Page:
Seychelles Holiday


Although visited by Phoenicians, Malays and Arabs, and used in the 16th century by the Portuguese as a stopover point, the Seychelles remained largely uninhabited until the 17th century.

Pirates and privateers set up bases on the islands and in 1741 the Governor of Mauritius (then called Île de France) sent Lazare Picault to explore them. The French claimed possession of the islands in 1756 and French settlers from Mauritius, with their African slaves, began to arrive from 1770.

British attempts to take possession in the late 18th century were confounded by the pacifying tactics of Governor Queau de Quinssy, who several times surrendered to British aggressors, then after their departure, raised the French flag again. After the Napoleonic Wars, by the Treaty of Paris (1814), the Seychelles was ceded to Britain, together with Mauritius. From then until 1903, it was administered from Mauritius.

The Seychelles had long provided a transit point for slaves from Africa. Britain abolished trade in slaves at the beginning of the 19th century (abolishing slavery itself in 1834) and British vessels were active in attacking Spanish, Arab and other slaving vessels. About 3,000 Africans rescued from Arab slave traders on the East African coast between 1861 and 1874 were removed to Seychelles, to become labourers on the plantations. The British also exiled some West African chiefs, who were continuing to resist British control, to Seychelles. There was also some Chinese and Indian settlement in the 19th century, most commonly by traders.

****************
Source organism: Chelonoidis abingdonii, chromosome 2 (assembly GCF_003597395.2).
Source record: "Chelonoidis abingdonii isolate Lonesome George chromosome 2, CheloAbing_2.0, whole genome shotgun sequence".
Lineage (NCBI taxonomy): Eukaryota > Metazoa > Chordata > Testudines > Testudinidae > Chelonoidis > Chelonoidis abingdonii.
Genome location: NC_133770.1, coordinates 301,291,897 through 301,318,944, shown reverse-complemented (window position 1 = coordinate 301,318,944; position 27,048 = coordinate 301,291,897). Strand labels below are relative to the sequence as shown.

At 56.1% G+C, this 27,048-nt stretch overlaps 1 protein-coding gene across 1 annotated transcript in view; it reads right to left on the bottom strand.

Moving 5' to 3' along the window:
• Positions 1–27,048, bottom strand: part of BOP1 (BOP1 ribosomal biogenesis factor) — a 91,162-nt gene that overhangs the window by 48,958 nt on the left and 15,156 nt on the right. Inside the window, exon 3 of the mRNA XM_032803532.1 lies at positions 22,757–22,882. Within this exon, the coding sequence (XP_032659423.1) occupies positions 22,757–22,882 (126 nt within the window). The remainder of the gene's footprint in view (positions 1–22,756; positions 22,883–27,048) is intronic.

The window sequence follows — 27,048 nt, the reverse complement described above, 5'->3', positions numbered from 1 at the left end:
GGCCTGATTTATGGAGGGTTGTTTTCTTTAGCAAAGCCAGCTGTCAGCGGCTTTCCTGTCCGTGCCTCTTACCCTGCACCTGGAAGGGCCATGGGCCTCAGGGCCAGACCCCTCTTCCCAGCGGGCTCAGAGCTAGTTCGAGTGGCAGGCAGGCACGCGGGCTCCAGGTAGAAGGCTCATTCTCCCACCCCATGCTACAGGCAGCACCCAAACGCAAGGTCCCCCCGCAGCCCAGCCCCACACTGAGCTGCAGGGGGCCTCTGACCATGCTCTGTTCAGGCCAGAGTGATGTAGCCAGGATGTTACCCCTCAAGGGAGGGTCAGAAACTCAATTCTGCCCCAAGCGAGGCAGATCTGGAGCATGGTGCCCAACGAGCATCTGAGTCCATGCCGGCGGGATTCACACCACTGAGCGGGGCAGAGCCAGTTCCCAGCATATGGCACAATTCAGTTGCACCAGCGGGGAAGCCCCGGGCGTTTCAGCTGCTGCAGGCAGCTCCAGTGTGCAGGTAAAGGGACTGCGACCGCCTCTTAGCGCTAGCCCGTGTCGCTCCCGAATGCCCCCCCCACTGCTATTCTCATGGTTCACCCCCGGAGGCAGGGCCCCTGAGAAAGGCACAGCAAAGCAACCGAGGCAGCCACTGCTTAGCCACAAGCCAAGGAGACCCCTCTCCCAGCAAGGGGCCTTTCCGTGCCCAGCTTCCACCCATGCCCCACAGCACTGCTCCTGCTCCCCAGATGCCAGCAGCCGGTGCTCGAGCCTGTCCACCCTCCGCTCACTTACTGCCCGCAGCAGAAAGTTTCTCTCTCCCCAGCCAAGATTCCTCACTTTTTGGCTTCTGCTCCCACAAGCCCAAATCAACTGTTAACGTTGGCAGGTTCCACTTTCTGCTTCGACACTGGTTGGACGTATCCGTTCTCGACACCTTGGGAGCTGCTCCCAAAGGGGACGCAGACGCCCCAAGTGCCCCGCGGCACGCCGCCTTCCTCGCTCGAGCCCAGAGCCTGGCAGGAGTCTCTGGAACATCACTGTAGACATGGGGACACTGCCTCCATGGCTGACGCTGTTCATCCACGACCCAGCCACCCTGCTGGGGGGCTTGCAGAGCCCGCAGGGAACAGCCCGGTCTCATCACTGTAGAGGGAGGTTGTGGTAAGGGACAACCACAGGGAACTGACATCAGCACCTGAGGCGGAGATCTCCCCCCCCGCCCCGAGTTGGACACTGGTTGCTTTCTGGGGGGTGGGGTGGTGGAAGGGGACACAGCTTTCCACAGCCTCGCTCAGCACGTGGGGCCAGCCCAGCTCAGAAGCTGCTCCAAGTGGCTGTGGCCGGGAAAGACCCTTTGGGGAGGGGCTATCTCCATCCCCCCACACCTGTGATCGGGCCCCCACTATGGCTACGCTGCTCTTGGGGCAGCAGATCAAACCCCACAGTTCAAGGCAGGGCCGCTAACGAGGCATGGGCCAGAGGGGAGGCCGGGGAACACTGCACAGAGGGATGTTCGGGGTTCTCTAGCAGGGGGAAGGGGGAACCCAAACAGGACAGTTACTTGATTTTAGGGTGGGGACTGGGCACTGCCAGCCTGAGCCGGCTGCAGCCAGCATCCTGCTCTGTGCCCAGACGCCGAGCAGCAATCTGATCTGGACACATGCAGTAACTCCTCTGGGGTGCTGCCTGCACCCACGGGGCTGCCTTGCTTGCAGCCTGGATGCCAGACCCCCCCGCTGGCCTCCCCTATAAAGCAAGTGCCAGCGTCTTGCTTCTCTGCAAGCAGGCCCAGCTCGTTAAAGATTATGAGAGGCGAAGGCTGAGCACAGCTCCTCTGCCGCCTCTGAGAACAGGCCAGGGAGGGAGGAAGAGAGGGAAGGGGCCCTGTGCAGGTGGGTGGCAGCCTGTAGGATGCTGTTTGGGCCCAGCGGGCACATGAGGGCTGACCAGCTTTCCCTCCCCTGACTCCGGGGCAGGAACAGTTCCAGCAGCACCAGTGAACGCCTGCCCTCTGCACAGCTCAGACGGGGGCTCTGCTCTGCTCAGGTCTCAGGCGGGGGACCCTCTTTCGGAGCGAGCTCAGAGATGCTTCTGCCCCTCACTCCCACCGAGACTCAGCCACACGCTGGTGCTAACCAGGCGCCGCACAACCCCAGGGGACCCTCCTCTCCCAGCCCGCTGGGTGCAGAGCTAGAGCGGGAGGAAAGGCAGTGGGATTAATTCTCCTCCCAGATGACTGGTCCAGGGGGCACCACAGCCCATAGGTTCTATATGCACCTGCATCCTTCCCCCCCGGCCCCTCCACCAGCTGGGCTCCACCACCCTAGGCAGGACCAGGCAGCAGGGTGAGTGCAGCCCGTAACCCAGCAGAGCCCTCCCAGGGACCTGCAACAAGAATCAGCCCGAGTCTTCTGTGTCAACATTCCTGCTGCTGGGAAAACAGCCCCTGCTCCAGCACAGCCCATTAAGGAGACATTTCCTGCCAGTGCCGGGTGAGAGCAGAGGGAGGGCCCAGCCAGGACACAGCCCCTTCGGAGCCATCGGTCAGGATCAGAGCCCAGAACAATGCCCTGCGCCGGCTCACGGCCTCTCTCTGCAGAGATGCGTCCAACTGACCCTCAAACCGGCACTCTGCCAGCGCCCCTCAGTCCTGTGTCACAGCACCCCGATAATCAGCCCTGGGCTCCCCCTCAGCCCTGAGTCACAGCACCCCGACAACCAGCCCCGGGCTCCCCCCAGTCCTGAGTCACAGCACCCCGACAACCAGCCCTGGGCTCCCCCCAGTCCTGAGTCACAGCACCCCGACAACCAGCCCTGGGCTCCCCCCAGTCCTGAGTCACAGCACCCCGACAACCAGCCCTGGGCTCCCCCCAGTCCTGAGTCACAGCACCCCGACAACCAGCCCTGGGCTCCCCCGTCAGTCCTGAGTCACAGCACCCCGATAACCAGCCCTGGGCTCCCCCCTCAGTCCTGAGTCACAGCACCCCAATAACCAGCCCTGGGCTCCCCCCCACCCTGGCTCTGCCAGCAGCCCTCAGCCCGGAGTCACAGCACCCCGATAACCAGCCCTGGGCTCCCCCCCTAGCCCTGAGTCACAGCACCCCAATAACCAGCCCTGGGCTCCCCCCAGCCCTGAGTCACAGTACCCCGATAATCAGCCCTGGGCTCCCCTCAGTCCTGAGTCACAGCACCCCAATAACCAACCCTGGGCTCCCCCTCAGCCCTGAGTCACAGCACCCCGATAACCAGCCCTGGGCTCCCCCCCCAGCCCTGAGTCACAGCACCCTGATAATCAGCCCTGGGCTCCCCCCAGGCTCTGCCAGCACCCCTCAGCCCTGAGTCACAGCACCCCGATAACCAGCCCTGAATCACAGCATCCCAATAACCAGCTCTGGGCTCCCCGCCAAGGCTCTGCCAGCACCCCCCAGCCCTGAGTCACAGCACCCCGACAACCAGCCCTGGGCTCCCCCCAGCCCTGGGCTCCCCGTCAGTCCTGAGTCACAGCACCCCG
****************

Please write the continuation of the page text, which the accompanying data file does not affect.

Poverty was widespread by 1918, due partly to a fall in vanilla prices (an artificial substitute having been discovered). New cash crops such as cinnamon and copra were then introduced. In the 1940s, the Association of Seychelles Taxpayers protested against the UK’s management of the islands. In 1964 the Seychelles Democratic Party (SDP), led by James Mancham, and the Seychelles People’s United Party (SPUP), led by France Albert René, were founded. The SDP favoured retaining close ties with the UK; the SPUP campaigned for autonomy.

Universal adult suffrage was introduced in 1967, for elections of members of the legislative council. The council became a 15-member legislative assembly in 1970 (later National Assembly) and general elections were held in which the SDP won six seats and the SPUP five. Mancham became chief minister. At the next elections in 1974, the SDP won 52% of the votes, the SPUP 47%; Seychelles achieved internal self-government in the following year.